This post is part of a series of posts on implementing a minimal version of QuickCheck from scratch. The source code is available on GitHub.

In the previous post, we’ve seen how an assertion can be turned into a property and sampled, using only the Gen and Property modules:

fun x -> if x > 3 then true else false
|> Property.forAll g
|> Property.evaluate
|> Gen.sample;;

val it : Result list =
  [ { Status = Some false
      Args   = ["0"] }

    { Status = Some false
      Args   = ["-1"] }

    { Status = Some false
      Args   = ["-1"] }

    { Status = Some false
      Args   = ["3"] }

    { Status = Some false
      Args   = ["1"] }

    { Status = Some false
      Args   = ["-5"] }

    { Status = Some true
      Args   = ["9"] }

    { Status = Some true
      Args   = ["12"] }

    { Status = Some true
      Args   = ["5"] }

    { Status = Some false
      Args   = ["-2"] }

    { Status = Some true
      Args   = ["6"] }
  ]
>

Notice that in this particular case, some tests passed:

val it : Result list =
  [ ...

    { Status = Some true
      Args   = ["9"] }

    { Status = Some true
      Args   = ["12"] }

    { Status = Some true
      Args   = ["5"] }

    ...

    { Status = Some true
      Args   = ["6"] }
  ]
>

while the rest of them failed:

val it : Result list =
  [ { Status = Some false
      Args   = ["0"] }

    { Status = Some false
      Args   = ["-1"] }

    { Status = Some false
      Args   = ["-1"] }

    { Status = Some false
      Args   = ["3"] }

    { Status = Some false
      Args   = ["1"] }

    { Status = Some false
      Args   = ["-5"] }

    ...

    { Status = Some false
      Args   = ["-2"] }

    ...
  ]
>

In the assertion:

fun x -> if x > 3 then true else false

when we feed x with an integer that is lower then 3, the test fails.

In order to discard test cases where x is lower then 3, we use the ==> operator:

fun x -> x > 3 ==> if x > 3 then true else false

The ==> operator takes a predicate and a function, and returns a property that holds when the predicate returns true:

(* Returns a property that holds under certain conditions. Laws which are
   simple equations are conveniently represented by boolean functions but
   sometimes laws hold only under certain conditions. So this implication
   combinator represents such conditional laws. *)
let implies b x =
    if b then x |> convert
    else     () |> convert

let (==>) b x = implies b x

let private convert candidate =
    match box candidate with
    | :? Property   as p -> p
    | :? bool       as b -> boolProperty b
    | :? Lazy<bool> as b -> boolProperty b.Value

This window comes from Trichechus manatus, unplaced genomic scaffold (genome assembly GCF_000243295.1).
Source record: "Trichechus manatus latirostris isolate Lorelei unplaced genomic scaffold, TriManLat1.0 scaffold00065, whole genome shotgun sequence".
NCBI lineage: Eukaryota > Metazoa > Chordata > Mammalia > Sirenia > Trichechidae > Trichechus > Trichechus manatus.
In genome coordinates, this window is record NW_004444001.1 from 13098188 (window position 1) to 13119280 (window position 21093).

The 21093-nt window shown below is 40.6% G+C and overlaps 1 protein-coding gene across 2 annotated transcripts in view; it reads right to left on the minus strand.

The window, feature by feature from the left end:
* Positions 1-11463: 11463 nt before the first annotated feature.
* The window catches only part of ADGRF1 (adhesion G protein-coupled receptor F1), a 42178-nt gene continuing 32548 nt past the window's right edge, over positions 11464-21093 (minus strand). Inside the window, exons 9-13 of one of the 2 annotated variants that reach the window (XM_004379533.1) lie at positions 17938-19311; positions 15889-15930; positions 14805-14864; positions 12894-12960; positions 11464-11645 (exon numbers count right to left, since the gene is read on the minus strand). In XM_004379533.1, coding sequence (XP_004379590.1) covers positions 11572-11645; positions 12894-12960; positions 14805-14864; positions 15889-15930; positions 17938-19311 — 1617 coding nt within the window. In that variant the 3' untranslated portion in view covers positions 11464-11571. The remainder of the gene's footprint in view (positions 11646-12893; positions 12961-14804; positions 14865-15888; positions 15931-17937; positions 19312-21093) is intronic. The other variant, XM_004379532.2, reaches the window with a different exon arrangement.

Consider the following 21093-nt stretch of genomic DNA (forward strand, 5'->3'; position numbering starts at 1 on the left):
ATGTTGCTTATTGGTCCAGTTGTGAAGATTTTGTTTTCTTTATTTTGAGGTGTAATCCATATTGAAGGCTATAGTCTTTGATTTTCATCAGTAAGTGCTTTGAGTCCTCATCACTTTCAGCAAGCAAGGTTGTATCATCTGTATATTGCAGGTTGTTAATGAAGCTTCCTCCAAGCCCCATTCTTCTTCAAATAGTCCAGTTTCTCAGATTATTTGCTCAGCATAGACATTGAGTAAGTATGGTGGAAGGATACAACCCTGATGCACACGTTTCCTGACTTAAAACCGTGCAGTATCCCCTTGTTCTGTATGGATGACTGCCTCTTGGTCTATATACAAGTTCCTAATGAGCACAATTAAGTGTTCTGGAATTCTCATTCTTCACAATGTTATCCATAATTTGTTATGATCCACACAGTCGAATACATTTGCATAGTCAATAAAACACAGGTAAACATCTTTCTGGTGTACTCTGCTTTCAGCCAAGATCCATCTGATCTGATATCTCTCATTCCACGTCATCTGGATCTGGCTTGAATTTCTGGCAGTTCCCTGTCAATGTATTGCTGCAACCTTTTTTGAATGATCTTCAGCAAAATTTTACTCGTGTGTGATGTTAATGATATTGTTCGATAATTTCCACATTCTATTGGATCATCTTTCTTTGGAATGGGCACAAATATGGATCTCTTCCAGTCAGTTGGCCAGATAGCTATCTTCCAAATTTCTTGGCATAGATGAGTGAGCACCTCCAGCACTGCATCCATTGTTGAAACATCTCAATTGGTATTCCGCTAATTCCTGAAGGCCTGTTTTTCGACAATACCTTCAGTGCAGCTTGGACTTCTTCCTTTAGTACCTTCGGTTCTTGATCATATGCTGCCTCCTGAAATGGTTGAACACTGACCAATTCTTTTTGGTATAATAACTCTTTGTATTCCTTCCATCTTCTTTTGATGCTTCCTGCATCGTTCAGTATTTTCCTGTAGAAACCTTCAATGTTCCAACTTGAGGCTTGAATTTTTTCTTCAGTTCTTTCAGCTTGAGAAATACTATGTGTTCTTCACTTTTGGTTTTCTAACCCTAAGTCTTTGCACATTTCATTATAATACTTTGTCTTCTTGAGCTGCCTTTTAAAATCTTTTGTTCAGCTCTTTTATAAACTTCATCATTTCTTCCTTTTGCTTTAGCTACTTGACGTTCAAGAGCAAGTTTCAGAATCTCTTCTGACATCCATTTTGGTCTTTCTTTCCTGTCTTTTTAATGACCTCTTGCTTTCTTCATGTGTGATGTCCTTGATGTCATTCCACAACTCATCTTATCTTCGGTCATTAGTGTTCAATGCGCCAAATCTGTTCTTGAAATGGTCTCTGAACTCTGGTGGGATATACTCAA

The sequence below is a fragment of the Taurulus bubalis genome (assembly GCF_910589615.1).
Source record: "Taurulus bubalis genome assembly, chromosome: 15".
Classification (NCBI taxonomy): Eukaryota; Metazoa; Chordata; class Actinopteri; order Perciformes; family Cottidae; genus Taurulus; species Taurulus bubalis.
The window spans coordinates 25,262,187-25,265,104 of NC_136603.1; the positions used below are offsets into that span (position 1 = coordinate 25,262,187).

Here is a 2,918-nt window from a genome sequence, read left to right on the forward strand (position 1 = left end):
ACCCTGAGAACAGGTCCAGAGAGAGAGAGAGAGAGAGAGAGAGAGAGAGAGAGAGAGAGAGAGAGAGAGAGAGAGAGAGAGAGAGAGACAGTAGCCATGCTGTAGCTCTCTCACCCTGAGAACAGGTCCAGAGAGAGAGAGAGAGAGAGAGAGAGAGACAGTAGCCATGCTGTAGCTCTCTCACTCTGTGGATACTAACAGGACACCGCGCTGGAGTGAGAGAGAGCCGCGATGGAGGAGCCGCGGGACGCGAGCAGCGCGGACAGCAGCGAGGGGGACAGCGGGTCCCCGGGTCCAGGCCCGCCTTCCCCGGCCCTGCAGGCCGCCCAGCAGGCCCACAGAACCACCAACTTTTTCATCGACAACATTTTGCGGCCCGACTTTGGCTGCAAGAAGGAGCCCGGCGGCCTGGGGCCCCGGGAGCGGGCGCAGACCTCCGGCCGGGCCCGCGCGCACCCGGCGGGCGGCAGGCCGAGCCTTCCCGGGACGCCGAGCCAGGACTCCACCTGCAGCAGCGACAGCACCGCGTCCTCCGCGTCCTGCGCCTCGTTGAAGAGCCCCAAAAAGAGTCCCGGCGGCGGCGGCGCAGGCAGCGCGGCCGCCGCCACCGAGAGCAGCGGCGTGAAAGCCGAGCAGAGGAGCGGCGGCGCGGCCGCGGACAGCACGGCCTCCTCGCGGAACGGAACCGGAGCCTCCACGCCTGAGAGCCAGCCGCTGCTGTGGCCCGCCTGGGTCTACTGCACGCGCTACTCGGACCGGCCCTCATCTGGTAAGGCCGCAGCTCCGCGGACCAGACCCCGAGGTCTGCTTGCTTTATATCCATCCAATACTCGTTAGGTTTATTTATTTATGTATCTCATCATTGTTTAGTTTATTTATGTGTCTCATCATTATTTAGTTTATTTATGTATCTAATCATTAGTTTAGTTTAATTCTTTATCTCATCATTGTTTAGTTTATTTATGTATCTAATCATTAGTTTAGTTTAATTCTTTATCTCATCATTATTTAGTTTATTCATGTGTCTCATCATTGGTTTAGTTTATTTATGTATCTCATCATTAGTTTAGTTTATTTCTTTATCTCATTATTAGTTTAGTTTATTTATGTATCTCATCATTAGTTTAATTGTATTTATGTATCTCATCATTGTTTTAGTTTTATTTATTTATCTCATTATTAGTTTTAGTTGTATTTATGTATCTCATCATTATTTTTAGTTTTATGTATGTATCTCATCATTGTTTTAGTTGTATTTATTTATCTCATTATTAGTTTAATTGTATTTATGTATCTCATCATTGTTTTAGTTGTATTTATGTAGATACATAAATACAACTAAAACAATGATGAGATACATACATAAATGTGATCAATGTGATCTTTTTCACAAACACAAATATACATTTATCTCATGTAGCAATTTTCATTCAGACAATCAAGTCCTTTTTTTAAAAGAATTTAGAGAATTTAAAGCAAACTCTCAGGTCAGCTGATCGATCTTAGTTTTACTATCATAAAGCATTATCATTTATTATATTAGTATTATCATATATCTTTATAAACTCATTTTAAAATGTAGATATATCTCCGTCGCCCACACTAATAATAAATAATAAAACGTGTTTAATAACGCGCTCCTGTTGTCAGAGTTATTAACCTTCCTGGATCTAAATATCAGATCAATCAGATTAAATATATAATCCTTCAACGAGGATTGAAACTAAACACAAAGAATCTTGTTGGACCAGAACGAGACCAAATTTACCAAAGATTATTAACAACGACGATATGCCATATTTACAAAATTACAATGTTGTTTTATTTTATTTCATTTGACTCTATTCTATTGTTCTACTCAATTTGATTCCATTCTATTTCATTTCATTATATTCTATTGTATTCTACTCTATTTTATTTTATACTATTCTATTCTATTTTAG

(* ... *) 
    | _                  -> unitProperty

Sample output

fun x -> x > 3 ==> if x > 3 then true else false
|> Property.forAll g
|> Property.evaluate
|> Gen.sample;;

val it : Property.Result list =
  [ { Status = null (* Discarded *)
      Args   = ["0"] }

    { Status = null (* Discarded *)
      Args   = ["2"] }

    { Status = null (* Discarded *)
      Args   = ["-3"] }

    { Status = null (* Discarded *)
      Args   = ["-4"] }

   { Status = null (* Discarded *)
     Args   = ["0"] }

   { Status = Some true
     Args   = ["5"] }

   { Status = Some true
     Args   = ["4"] }

   { Status = null (* Discarded *)
     Args   = ["1"] }

   { Status = Some true
     Args   = ["6"] }

   { Status = Some true
     Args   = ["16"] }

   { Status = null (* Discarded *)
     Args   = ["-2"] }
  ]
>

Tip: Using Lazy Computations

By default, F# expressions are evaluated exactly once when defined, however sometimes at most once semantics are needed, as shown below:

fun x -> x = x <> 0 ==> (1/x = 1/x)
|> Property.forAll g
|> Property.evaluate
|> Gen.sample

(* System.DivideByZeroException : Attempted to divide by zero. *)

In the above example, x can get the value 0, and although the test case is discared, the right part of the condition is eagerly evaluated. — In such cases, a lazy computation is required:

fun x -> x = x <> 0 ==> lazy (1/x = 1/x)
|> Property.forAll g
|> Property.evaluate
|> Gen.sample

(* Does not throw an exception. *)

val it : Property.Result list =
  [ { Status = null (* Discarded *)
      Args   = ["0"] }

   { Status = Some true
     Args   = ["1"] }

    { Status = Some true
      Args   = ["-3"] }

    { Status = Some true
      Args   = ["-7"] }

   { Status = Some true
     Args   = ["4"] }

   { Status = Some true
     Args   = ["9"] }

   { Status = Some true
     Args   = ["13"] }

   { Status = Some true
     Args   = ["-22"] }

   { Status = Some true
     Args   = ["16"] }

   { Status = Some true
     Args   = ["-37"] }
  ]
>